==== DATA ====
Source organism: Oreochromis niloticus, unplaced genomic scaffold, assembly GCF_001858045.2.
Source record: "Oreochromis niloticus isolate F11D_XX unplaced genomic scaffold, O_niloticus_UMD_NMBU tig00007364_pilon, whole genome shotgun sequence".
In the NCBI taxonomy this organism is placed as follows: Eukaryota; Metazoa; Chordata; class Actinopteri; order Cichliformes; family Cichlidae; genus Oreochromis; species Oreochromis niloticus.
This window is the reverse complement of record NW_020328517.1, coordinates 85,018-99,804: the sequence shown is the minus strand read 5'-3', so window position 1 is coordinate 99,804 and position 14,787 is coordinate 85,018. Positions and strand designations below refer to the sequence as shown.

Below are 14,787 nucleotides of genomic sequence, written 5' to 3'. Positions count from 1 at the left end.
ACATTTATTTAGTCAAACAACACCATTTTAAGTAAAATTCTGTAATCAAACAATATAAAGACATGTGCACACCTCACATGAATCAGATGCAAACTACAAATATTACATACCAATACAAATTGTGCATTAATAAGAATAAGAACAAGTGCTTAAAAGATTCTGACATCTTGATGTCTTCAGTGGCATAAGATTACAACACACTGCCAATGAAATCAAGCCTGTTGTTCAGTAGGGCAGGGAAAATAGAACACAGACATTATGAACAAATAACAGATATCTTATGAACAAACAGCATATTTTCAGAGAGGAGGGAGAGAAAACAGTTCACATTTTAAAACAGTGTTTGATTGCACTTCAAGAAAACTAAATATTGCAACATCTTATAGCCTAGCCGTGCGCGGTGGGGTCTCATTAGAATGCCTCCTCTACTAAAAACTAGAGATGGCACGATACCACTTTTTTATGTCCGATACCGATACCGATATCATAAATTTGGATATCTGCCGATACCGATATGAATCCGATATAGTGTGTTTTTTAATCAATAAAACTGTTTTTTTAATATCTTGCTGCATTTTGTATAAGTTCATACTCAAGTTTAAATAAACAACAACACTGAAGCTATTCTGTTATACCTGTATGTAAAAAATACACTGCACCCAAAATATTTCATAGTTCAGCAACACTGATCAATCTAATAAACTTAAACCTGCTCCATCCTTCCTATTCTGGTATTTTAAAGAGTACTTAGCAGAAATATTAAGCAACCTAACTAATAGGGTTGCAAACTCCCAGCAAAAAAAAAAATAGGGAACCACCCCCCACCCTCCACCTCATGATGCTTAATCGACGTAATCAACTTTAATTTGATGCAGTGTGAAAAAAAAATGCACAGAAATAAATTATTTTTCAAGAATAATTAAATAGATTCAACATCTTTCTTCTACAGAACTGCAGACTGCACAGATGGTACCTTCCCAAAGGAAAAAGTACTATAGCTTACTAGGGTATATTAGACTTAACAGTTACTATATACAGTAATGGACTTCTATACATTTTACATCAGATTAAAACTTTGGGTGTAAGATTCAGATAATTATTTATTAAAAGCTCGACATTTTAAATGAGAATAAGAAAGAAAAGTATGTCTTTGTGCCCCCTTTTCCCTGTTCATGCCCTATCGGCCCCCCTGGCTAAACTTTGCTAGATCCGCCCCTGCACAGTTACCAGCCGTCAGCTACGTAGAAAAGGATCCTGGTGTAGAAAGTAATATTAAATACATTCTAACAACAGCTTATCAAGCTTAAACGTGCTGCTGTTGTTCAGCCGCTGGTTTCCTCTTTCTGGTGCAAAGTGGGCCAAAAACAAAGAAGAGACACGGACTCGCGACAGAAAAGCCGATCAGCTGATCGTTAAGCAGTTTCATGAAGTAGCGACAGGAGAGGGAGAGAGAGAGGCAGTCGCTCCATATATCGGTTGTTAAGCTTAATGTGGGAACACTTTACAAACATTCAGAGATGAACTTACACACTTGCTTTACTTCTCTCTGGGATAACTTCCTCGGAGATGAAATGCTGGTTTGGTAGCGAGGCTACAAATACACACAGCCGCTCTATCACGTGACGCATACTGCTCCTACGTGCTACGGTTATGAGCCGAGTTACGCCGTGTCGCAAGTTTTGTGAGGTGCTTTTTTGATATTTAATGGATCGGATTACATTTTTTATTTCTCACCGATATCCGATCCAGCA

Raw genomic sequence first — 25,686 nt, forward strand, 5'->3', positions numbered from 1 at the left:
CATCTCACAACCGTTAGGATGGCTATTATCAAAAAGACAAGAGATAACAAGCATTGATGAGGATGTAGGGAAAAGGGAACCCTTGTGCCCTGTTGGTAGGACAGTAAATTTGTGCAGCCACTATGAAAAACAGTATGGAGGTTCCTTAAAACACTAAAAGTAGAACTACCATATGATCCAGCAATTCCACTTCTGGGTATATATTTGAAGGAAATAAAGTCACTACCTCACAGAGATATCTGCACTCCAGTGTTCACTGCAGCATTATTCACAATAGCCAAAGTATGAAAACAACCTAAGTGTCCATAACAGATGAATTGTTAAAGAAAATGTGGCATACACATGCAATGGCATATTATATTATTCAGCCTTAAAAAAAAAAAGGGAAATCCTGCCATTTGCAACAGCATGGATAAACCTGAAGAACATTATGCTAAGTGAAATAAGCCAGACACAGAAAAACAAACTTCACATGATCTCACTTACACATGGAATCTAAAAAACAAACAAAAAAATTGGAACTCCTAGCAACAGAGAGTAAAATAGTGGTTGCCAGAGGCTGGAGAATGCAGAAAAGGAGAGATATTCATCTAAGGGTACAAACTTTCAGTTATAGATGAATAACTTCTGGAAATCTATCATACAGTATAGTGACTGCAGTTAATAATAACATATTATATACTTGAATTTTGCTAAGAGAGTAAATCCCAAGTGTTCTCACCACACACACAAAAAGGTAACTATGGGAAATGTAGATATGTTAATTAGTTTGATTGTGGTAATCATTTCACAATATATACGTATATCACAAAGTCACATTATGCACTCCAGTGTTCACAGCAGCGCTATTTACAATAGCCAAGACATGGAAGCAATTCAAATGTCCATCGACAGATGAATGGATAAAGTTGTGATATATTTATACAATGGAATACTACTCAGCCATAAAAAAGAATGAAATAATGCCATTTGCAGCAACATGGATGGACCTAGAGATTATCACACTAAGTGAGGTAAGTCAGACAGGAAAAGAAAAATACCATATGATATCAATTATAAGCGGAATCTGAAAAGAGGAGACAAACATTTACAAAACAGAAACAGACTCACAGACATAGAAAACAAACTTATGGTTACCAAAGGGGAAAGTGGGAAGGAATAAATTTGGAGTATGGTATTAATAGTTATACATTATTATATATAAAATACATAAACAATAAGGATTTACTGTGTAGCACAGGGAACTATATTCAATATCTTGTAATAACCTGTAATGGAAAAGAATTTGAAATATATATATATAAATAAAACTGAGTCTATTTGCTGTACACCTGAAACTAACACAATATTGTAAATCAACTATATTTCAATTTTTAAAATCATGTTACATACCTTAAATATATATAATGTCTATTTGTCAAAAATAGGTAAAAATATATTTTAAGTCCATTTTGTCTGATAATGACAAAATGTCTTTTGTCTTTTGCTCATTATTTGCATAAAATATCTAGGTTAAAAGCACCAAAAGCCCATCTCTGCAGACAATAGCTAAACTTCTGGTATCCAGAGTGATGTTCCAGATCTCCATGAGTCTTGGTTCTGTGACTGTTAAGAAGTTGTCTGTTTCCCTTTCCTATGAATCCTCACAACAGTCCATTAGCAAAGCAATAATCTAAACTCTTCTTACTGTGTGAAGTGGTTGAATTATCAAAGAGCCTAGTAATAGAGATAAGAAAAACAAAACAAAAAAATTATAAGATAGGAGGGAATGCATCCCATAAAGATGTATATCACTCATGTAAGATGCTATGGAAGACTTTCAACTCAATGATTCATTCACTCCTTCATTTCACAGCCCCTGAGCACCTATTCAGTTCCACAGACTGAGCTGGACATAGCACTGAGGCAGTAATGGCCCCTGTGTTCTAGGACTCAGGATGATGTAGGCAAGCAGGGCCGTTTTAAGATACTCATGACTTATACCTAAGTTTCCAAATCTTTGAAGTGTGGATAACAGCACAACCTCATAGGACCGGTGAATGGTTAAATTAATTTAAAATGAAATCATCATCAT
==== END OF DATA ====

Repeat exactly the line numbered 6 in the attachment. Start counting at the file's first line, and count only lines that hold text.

ACATTTATTTAGTCAAACAACACCATTTTAAGTAAAATTCTGTAATCAAACAATATAAAGACATGTGCACACCTCACATGAATCAGATGCAAACTACAAATATTACATACCAATACAAATTGTGCATTAATAAGAATAAGAACAAGTGCTTAAAAGATTCTGACATCTTGATGTCTTCAGTGGCATAAGATTACAACACACTGCCAATGAAATCAAGCCTGTTGTTCAGTAGGGCAGGGAAAATAGAACACAGACATTATGAACAAATAACAGATATCTTATGAACAAACAGCATATTTTCAGAGAGGAGGGAGAGAAAACAGTTCACATTTTAAAACAGTGTTTGATTGCACTTCAAGAAAACTAAATATTGCAACATCTTATAGCCTAGCCGTGCGCGGTGGGGTCTCATTAGAATGCCTCCTCTACTAAAAACTAGAGATGGCACGATACCACTTTTTTATGTCCGATACCGATACCGATATCATAAATTTGGATATCTGCCGATACCGATATGAATCCGATATAGTGTGTTTTTTAATCAATAAAACTGTTTTTTTAATATCTTGCTGCATTTTGTATAAGTTCATACTCAAGTTTAAATAAACAACAACACTGAAGCTATTCTGTTATACCTGTATGTAAAAAATACACTGCACCCAAAATATTTCATAGTTCAGCAACACTGATCAATCTAATAAACTTAAACCTGCTCCATCCTTCCTATTCTGGTATTTTAAAGAGTACTTAGCAGAAATATTAAGCAACCTAACTAATAGGGTTGCAAACTCCCAGCAAAAAAAAAAATAGGGAACCACCCCCCACCCTCCACCTCATGATGCTTAATCGACGTAATCAACTTTAATTTGATGCAGTGTGAAAAAAAAATGCACAGAAATAAATTATTTTTCAAGAATAATTAAATAGATTCAACATCTTTCTTCTACAGAACTGCAGACTGCACAGATGGTACCTTCCCAAAGGAAAAAGTACTATAGCTTACTAGGGTATATTAGACTTAACAGTTACTATATACAGTAATGGACTTCTATACATTTTACATCAGATTAAAACTTTGGGTGTAAGATTCAGATAATTATTTATTAAAAGCTCGACATTTTAAATGAGAATAAGAAAGAAAAGTATGTCTTTGTGCCCCCTTTTCCCTGTTCATGCCCTATCGGCCCCCCTGGCTAAACTTTGCTAGATCCGCCCCTGCACAGTTACCAGCCGTCAGCTACGTAGAAAAGGATCCTGGTGTAGAAAGTAATATTAAATACATTCTAACAACAGCTTATCAAGCTTAAACGTGCTGCTGTTGTTCAGCCGCTGGTTTCCTCTTTCTGGTGCAAAGTGGGCCAAAAACAAAGAAGAGACACGGACTCGCGACAGAAAAGCCGATCAGCTGATCGTTAAGCAGTTTCATGAAGTAGCGACAGGAGAGGGAGAGAGAGAGGCAGTCGCTCCATATATCGGTTGTTAAGCTTAATGTGGGAACACTTTACAAACATTCAGAGATGAACTTACACACTTGCTTTACTTCTCTCTGGGATAACTTCCTCGGAGATGAAATGCTGGTTTGGTAGCGAGGCTACAAATACACACAGCCGCTCTATCACGTGACGCATACTGCTCCTACGTGCTACGGTTATGAGCCGAGTTACGCCGTGTCGCAAGTTTTGTGAGGTGCTTTTTTGATATTTAATGGATCGGATTACATTTTTTATTTCTCACCGATATCCGATCCAGCA